SHOP BY PERFORMANCE
Are those “ants” (raisins) marching over a health cliff..
When I think of celery, I think of smeared peanut butter topped off with a row of raisins, the sidekick to buffalo wings (btw-how the heck, did that ever start??), and chicken salad. What I don’t think of is..a cure for Autoimmune Diseases, Acne, Chronic Fatigue, Anxiety, and pretty much every other ailment affecting the world. It’s the base to most juicing, there are 1,000’s of social media posts, 100’s of before/after photos (mostly acne/weight loss) and books written Celebrating Celery, but how much of this is true, myth (maybe true, not proven), and just completely false…
Let’s start crunching into Celery..
A: Celery has two things going for it, high water content and nutritional value. Just 8oz has, 95mg of calcium, 25mg of magnesium, 600mg of potassium, 85mcg of Folate, along with Vitamin A, C, K, and a whole class of other plant-based antioxidants. And you get all this without much sugar, calories, or carbohydrates…a trifecta that most are looking for, with a WHOLE lot of water.
A: No, not really. But compared to other vegetables in its category, it has lots of water. The water is key to why so many people are using it for juicing. To juice, you need foods with lots of water. Also, the water in plants is structured differently, it’s more healthy, bioavailable, and hydrating than other water. You add that incredible water with specifically high nutrients, you get a nice health elixir.
A: I believe that it can be helpful for some, but hard to believe it’s a cure for major diseases and ailments. You hear everything from liver disease to skin conditions (acne, eczema, psoriasis), to deep intestinal cleansing. There is no research in celery juice, but there is in the individual nutrients. Which can be anti-inflammatory, antioxidants, and hydrating. It’s not a cure all for everything.
A: Celery is 94% water, consistent, high amount of hydration, without nasty sugars, simple carbohydrates, toxins, and processing can work wonders. I enjoy juicing (2x per week), it’s a great way to get in a lot of concentrated nutrients, from natural sources, in a low impact digestive way. Most of these celery juice “protocols” are paired with whole food and/or restricted eating and high amount of hydration. They eliminate most, if not all, of the junk they were eating that caused their issues. It’s really tricky, you have to read the whole context of these programs, you’ll see some basic health principles.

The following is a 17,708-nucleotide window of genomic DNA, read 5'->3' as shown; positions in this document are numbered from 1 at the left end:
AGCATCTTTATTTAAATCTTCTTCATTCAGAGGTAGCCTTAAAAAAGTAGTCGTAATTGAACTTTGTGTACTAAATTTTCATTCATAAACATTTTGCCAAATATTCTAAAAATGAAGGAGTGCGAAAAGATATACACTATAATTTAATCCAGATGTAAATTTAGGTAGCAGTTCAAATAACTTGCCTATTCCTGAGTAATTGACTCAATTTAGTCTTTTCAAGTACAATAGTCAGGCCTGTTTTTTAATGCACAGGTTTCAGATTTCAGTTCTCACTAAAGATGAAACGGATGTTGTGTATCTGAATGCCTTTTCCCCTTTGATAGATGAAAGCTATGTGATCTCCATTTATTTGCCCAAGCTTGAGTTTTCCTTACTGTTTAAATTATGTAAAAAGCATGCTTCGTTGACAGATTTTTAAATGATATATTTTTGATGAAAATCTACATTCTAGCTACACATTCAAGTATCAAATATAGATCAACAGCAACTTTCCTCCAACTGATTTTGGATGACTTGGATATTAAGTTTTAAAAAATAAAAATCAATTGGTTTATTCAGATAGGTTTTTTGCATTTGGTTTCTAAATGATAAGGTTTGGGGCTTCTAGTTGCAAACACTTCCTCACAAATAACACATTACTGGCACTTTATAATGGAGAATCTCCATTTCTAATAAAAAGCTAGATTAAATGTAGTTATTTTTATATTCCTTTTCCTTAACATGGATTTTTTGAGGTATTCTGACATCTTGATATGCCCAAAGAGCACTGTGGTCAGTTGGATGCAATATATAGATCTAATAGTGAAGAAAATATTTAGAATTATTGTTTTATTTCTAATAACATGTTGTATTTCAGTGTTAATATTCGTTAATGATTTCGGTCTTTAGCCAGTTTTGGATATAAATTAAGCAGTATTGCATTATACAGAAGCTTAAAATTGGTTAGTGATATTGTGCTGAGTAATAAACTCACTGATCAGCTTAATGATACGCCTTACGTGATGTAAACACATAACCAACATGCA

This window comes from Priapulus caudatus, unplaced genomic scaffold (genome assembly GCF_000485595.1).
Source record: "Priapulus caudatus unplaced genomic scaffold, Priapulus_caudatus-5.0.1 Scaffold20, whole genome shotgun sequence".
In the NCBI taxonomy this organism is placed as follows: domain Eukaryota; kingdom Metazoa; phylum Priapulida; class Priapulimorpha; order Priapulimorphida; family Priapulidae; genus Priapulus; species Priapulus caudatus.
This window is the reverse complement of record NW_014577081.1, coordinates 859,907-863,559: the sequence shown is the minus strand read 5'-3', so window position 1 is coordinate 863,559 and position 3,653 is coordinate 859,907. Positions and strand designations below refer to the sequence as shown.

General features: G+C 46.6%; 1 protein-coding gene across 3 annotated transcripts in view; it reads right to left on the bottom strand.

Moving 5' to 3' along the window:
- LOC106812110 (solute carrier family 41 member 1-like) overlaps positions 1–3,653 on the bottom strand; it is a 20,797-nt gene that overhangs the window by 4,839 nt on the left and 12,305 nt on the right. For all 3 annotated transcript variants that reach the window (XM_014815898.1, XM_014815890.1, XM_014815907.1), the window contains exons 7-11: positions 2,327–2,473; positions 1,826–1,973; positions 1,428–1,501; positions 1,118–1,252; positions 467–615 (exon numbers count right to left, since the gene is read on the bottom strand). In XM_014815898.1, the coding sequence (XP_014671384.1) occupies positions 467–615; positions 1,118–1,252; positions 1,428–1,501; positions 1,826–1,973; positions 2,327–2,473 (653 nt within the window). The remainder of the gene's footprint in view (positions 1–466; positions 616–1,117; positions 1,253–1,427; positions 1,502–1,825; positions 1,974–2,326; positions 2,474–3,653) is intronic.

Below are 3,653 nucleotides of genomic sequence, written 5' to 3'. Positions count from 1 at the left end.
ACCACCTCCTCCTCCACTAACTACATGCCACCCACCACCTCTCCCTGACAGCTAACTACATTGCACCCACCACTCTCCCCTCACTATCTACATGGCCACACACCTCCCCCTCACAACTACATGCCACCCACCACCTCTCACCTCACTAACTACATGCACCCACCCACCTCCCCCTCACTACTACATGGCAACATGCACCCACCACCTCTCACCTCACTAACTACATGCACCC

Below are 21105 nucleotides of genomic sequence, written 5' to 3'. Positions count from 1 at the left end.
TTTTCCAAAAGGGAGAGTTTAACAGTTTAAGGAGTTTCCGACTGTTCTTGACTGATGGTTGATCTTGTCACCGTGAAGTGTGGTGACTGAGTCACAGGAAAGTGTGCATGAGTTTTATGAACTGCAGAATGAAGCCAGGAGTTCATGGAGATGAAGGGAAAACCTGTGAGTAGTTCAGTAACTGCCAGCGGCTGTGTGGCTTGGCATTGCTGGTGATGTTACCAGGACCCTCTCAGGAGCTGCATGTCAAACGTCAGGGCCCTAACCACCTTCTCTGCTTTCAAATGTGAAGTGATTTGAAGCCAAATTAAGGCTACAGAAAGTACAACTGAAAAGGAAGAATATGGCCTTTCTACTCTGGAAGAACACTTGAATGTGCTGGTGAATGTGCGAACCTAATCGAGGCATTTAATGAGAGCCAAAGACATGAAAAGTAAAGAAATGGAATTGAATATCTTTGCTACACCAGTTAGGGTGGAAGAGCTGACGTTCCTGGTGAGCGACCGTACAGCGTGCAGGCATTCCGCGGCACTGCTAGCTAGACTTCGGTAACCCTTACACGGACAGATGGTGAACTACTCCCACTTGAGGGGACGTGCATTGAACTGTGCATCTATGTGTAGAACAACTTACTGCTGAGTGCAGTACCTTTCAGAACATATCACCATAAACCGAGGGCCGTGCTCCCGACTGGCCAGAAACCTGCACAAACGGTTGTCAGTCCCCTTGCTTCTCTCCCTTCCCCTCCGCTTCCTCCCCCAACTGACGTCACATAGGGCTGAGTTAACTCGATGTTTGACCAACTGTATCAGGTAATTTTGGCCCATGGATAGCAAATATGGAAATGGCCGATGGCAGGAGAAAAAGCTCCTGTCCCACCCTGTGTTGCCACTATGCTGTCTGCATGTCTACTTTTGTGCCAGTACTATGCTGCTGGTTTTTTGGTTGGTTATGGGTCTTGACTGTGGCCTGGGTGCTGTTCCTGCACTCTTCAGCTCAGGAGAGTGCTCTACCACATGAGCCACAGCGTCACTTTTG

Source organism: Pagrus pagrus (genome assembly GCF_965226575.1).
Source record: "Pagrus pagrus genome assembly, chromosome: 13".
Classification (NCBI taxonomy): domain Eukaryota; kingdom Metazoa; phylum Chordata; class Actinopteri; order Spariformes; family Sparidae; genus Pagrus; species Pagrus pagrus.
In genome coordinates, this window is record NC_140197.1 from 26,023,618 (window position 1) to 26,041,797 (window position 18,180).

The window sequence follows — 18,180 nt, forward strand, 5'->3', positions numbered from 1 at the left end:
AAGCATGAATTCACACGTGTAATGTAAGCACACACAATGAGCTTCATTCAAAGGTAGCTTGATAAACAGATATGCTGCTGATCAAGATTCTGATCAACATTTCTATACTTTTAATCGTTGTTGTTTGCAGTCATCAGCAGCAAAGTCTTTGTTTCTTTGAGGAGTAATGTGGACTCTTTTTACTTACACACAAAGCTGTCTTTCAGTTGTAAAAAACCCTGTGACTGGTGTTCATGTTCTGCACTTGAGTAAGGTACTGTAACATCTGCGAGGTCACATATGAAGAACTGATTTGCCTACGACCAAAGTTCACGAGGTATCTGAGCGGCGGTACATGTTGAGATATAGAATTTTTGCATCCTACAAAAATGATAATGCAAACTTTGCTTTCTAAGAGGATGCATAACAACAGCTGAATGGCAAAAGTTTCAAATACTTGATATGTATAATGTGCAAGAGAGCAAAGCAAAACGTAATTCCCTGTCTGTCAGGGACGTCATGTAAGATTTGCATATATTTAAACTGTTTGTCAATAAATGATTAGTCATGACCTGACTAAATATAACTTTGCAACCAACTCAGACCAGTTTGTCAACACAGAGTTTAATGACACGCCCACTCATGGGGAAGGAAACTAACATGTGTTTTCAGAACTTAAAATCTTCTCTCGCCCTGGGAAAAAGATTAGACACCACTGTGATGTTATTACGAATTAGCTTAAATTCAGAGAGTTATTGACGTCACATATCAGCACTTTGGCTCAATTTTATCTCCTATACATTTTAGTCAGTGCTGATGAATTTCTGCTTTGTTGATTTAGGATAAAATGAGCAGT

A: Excluding having false expectations, there are dangers to those that have sensitive digestive systems or conditions associated with high sodium diets (e.g. blood pressure, cardiac, etc..). Celery has a high content of fermetable starches, which cause some to be bloated, gassy. Also, it’s high in Sodium (200mg per 8oz).
A: No more than water does. But no research to say it cleanses specifically the liver, kidneys, or cleanses the blood. It’s not like some detergent or cleanser that sucks up all the toxins, those claims are ridiculous. The body has a liver, kidneys, spleen, and they work perfectly to detoxify the body.
A: No. And the celery/weight loss programs I have read on the internet are dangerous. Low calorie, restrictive eating, and long-time frames without a balanced diet is not only short term weight loss, it’s inflammatory, reduces muscle mass, and could lead to injury and illness.
A: Yes, when I juice, I will add celery. It will be ONE of the many foods I throw in my juicer. I want the natural structured water from the celery. It won’t be the primary reason for the health benefits from my juice, that will come from the turmeric, ginger, herbs (cilantro, parsley, etc..), kale, spinach, etc..